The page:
This is an excerpt from a feature story written by Petty Officer 3rd Class Casey J. Ranel. To read the entire story, click here.
As the train approaches the station in Slidell, La., it is obvious how large it is, strong and powerful. It has a take-charge, noticeable presence, much like a Coast Guardsman, but even more so, like a father.
When the train hisses to a stop, Chief Gunner’s Mate Tom Morrison, a 28-year Coast Guardsman stationed at Sector New Orleans, gathers his luggage, and prepares himself for a journey 23 years in the making. It is a journey that will span 29 hours and 13 states. This odyssey is a reflection of his life and of his accomplishments, especially when it concerns his single source of pride, his son.
Most people would ask, why are you taking a train all the way to New York? And Morrison would say, “I’m going to enjoy the hand that was dealt to me and go see my son play baseball.”
Morrison was diagnosed with Adenocarcinoma lung cancer in April, and was recently cleared by his physician to travel to see his only son play baseball for the Florida Marlins. This is the first chance that Morrison had to see his son play in the major leagues since he was drafted in July.
It wasn’t long after Logan was born that Morrison showed his son what would be the single most defining moment of his life; how to throw a baseball.
“He could throw the ball across the room, he was three!” said Morrison. “I saw this as a good opportunity to teach him a great sport, and the opportunity to be a good dad.”
Morrison taught him how to hold the ball, how to stand, and tried to convince him to switch-hit, a task which proved to be more of a challenge considering Logan was left-handed and insisted on batting that way.
He would tell Logan, “make every bat count!” Today, Logan’s batting average is .299, which considering another famous lefty named Mickey Mantle whose batting average was .353, makes it apparent that his dad’s commitment to Logan’s growth as a player made a positive impact.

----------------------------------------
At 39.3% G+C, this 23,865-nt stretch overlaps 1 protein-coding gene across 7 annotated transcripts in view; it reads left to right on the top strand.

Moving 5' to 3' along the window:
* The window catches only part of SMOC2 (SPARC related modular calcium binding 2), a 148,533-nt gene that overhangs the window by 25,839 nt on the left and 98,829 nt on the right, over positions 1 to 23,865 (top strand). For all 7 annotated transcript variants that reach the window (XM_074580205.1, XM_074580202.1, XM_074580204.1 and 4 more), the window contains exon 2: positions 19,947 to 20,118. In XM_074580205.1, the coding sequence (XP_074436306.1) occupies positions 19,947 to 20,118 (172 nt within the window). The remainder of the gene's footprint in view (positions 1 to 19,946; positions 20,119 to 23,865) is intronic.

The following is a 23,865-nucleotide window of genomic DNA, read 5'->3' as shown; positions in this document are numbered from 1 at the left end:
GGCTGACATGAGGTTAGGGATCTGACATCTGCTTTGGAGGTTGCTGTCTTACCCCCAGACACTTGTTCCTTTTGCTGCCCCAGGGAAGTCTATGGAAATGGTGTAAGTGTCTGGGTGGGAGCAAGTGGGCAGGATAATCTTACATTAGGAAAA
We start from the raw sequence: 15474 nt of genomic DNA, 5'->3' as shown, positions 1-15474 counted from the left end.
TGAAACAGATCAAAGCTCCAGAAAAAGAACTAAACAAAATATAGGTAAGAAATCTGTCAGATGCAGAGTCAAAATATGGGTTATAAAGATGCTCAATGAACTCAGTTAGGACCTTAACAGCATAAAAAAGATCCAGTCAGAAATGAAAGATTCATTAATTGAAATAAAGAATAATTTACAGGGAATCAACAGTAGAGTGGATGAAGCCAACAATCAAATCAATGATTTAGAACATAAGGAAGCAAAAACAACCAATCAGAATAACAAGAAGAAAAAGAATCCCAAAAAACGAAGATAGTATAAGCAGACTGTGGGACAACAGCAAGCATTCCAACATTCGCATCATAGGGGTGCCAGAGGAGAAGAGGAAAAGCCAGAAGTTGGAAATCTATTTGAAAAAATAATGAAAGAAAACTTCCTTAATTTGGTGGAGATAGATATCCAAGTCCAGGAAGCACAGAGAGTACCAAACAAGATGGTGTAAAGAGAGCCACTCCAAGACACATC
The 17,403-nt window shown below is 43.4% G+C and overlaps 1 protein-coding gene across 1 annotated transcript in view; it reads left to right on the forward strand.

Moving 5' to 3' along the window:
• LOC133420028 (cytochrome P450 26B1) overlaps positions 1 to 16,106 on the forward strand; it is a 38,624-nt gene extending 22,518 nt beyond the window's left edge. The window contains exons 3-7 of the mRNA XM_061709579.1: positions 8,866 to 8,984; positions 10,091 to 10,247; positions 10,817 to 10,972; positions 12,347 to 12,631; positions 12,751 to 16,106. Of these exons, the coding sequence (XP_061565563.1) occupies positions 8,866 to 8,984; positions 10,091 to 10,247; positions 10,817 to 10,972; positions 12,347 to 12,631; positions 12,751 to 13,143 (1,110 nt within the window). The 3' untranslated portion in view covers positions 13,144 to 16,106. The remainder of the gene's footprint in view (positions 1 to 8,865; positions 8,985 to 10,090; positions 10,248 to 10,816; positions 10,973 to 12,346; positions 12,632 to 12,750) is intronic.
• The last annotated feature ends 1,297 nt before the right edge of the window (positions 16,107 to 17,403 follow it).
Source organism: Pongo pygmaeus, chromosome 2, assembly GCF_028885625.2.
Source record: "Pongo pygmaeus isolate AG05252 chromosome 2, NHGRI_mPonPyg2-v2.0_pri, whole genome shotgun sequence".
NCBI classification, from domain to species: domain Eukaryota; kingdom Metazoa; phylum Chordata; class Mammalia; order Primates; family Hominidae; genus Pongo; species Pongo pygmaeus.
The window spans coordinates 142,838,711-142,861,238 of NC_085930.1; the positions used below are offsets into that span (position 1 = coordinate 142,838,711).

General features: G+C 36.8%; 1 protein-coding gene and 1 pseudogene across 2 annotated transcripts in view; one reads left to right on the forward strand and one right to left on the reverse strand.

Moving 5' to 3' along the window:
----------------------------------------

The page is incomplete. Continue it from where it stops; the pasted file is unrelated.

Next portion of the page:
Through hitting off the tee, throwing pitches in high school and now playing in the major leagues, Morrison has watched his son grow into an accomplished baseball player and a respectable young man. Now he gets to witness, first hand, the culmination of their effort, dedication and hard work.
Tuesday, Aug. 24, 2010, Morrison and his family, sat in section 129 at Citi Field, just feet away from Logan’s left field position. That night Logan had five at bat, one run and one hit. Though the Marlins ultimately lost to the Mets, 6 -5, it was a win for Morrison.
Logan played in two other games that week against the Mets, and also celebrated his 23rd birthday with his father and his family.
Statistics show that close to one percent of baseball players make it to the major leagues. Morrison contemplates that fact and how it applies to his life.
With a smile on his face, Morrison exclaims, “there’s no cure for what I have. The chances of me going into remission is two percent, Logan had a one percent chance and he made it.”
He sees hope in the journey.